Well, it’s happened. Hasbro, after criticism, is going gender neutral on it’s Easy Bake Oven. As a guy who likes to cook, let me say “bravo”, and may I suggest a line of gender-neutral kid’s cookbooks and cooking utensils. No I’m serious, have you seen how kids are eating?
It appears there’s awareness of gender issues and toy sales, even if attempts are a bit offbeat. Of course geeks like us know that there’s plenty of cases of gender-bent preferences.
- Hasbro, of course, has My Little Pony, which makes the easy-bake over issue look like nothing. If they released a Pinkie Pie Microwave, grown men would buy it.
- There’s “The Transformers,” whose fandom taught me that if your last name is “Prime” there’s no small amount of women who, when younger, thought you were the sexiest thing on two legs or four wheels. Peter Cullen, and that large cast of Rodimi, do you know what you did?
- Huge amounts of anime targeted at men with casts of buff guys punching stuff and bonding attract huge female audiences because it’s buff guys punching stuff and bonding. Yaoi is a kind of cultural alkaheist.
Nothing here really surprises us. The issues of gender-target expectations being off doesn’t surprise us.
Yet, we’re seeing surprise. We’re even seeing bizarre conspiracy theories.
This is one of those moments I like to use to illustrate the fact that we, the professional geeks, do see the world differently. We’re down in the cultural trenches as it were. We’ve seen the Yu Yu Hakkusho fan art. We know Bronies.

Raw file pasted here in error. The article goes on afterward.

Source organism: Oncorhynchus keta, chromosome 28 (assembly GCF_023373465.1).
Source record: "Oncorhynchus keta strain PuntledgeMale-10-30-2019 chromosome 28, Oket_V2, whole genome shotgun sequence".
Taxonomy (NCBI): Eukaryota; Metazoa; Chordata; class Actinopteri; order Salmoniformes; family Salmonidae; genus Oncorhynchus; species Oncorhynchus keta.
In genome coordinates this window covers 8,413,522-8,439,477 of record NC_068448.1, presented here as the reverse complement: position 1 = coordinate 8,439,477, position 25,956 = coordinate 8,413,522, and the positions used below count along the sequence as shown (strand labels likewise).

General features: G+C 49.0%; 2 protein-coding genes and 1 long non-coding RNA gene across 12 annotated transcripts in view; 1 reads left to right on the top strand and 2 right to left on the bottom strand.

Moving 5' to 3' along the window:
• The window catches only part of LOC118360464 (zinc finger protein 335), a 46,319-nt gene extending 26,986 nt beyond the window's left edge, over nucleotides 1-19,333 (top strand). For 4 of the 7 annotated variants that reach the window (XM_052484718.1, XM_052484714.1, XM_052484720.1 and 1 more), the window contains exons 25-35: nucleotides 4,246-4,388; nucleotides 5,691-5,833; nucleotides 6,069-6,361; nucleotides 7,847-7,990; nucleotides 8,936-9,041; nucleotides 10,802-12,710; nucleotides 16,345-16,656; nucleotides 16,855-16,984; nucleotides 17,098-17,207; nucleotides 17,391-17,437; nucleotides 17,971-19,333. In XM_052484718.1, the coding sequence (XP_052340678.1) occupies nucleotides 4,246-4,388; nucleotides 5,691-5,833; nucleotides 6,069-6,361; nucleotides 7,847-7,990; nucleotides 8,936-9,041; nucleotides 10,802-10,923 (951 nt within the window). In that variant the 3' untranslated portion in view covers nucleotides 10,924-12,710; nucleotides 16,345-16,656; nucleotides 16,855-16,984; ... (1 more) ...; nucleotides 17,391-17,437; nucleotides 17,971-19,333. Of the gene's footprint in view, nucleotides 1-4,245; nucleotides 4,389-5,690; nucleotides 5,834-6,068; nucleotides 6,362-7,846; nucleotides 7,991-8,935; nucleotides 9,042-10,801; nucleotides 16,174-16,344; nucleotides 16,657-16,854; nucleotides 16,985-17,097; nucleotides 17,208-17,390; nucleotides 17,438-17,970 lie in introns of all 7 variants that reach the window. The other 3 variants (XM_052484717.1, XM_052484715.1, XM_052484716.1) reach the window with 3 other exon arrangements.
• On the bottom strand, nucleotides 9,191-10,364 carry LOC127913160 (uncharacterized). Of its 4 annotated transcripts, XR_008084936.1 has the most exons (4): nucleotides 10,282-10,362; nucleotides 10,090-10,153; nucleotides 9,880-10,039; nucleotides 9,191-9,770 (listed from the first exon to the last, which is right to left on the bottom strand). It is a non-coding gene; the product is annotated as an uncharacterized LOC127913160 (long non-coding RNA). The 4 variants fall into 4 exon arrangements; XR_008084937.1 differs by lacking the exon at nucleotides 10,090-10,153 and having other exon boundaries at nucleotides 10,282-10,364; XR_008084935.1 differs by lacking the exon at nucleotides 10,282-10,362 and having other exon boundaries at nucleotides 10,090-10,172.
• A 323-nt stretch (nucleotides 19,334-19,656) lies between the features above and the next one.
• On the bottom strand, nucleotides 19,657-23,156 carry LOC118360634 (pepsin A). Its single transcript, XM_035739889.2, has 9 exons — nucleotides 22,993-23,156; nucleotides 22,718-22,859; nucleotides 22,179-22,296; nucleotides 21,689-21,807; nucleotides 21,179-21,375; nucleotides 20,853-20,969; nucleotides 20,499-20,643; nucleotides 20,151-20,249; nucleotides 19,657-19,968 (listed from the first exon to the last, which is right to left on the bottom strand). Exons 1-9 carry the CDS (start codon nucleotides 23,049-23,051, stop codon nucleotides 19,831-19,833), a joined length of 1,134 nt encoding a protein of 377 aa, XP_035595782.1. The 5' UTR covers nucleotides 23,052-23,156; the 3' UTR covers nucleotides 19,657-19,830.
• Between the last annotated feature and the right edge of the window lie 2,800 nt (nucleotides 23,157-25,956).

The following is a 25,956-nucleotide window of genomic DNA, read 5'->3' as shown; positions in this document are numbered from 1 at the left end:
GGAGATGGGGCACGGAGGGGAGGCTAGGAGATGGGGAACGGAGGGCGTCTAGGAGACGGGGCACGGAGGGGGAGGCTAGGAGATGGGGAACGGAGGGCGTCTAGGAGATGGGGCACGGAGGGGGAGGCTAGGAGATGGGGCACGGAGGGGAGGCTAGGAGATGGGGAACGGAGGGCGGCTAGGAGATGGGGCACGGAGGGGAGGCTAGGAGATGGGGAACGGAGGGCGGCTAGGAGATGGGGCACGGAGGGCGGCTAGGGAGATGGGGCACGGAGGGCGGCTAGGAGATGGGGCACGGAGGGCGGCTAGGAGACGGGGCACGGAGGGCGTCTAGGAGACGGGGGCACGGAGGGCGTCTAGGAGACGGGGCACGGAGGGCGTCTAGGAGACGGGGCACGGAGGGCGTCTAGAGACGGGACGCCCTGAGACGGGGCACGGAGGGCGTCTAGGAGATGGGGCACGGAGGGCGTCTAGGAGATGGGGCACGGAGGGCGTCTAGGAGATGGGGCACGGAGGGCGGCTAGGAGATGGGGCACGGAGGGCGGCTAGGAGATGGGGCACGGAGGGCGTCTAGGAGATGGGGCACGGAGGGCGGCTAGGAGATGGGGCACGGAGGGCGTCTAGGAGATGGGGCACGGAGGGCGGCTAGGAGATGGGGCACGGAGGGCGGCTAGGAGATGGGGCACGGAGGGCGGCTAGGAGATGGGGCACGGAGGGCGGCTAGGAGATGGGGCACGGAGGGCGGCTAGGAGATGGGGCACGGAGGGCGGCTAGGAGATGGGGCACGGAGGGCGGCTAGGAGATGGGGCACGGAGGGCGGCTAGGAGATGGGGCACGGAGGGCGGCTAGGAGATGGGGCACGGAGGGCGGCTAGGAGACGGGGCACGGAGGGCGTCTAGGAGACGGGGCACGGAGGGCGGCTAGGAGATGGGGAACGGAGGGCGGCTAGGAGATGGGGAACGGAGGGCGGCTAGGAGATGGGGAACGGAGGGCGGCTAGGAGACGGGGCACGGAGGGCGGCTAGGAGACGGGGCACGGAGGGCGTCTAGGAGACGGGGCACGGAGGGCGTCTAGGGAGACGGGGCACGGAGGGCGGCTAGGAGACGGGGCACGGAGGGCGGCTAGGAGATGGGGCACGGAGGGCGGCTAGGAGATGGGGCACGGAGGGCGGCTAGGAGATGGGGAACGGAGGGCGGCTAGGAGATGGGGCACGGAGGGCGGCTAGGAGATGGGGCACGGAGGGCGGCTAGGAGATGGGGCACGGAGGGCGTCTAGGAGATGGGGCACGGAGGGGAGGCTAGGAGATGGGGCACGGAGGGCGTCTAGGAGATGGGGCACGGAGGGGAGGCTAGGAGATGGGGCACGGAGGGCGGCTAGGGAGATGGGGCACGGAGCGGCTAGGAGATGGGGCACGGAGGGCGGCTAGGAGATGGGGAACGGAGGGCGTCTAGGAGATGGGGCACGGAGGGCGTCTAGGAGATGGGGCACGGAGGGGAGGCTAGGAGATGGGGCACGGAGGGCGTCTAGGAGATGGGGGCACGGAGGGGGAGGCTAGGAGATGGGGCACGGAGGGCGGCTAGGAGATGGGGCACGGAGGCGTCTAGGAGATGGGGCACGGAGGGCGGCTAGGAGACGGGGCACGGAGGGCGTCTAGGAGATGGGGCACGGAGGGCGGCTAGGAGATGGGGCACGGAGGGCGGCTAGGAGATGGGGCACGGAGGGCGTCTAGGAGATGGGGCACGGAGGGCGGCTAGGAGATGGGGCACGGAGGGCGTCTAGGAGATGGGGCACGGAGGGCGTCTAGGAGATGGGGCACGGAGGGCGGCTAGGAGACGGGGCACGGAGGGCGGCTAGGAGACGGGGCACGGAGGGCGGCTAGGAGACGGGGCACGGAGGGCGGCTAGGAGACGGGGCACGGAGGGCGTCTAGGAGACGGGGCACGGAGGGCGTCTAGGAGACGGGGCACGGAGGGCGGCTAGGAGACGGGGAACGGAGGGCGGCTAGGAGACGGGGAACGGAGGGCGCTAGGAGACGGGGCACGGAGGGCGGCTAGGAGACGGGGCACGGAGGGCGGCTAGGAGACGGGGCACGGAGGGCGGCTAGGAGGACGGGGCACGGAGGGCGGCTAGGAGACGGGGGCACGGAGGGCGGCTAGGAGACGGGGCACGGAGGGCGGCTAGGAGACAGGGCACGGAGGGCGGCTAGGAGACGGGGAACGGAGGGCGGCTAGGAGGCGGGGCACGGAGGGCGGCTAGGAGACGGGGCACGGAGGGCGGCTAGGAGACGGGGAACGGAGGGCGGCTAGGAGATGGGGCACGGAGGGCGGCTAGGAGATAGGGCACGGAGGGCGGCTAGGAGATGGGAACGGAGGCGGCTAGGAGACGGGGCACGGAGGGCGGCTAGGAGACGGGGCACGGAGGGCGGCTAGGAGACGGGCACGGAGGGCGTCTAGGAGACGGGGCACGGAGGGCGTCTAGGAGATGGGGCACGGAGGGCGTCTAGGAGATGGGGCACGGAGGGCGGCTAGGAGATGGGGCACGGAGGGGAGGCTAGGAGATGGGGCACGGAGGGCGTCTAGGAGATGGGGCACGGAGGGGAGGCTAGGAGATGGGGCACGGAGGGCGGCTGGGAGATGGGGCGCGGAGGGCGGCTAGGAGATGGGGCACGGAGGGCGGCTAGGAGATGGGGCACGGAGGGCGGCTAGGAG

But we’re not like everyone else. We’ve got a different perspective. So where we shrug, other people see a newly colored oven and freak out, or wonder why that “Naruto Thing” as so many female followers*.
It’s important to remember this for a number of reasons:
- It keeps us from being numb to real progress. I think this Hasbro thing is great, though my cooking bias clearly shows.**
- It helps us make progress. If you’re a geek in sales, marketing, product, etc. you can help break gender stereotypes by using your geek knowledge to point out cases like those above.
- It helps us remember differences among people. You can get so far into fandoms and geekery you forget the different perspectives out there.
So I celebrate the oven – and I use it as a reminder of cultural differences and how we see things differently.
Steven Savage is a Geek 2.0 writer, speaker, blogger, and job coach. He blogs on careers at http://www.fantopro.com/, nerd and geek culture at http://www.nerdcaliber.com/, and does a site of creative tools at http://www.seventhsanctum.com/. He can be reached at https://www.stevensavage.com/.
* Considering how the series go on, my answer is “Inertia.”
** Wait until I talk about “Toriko”.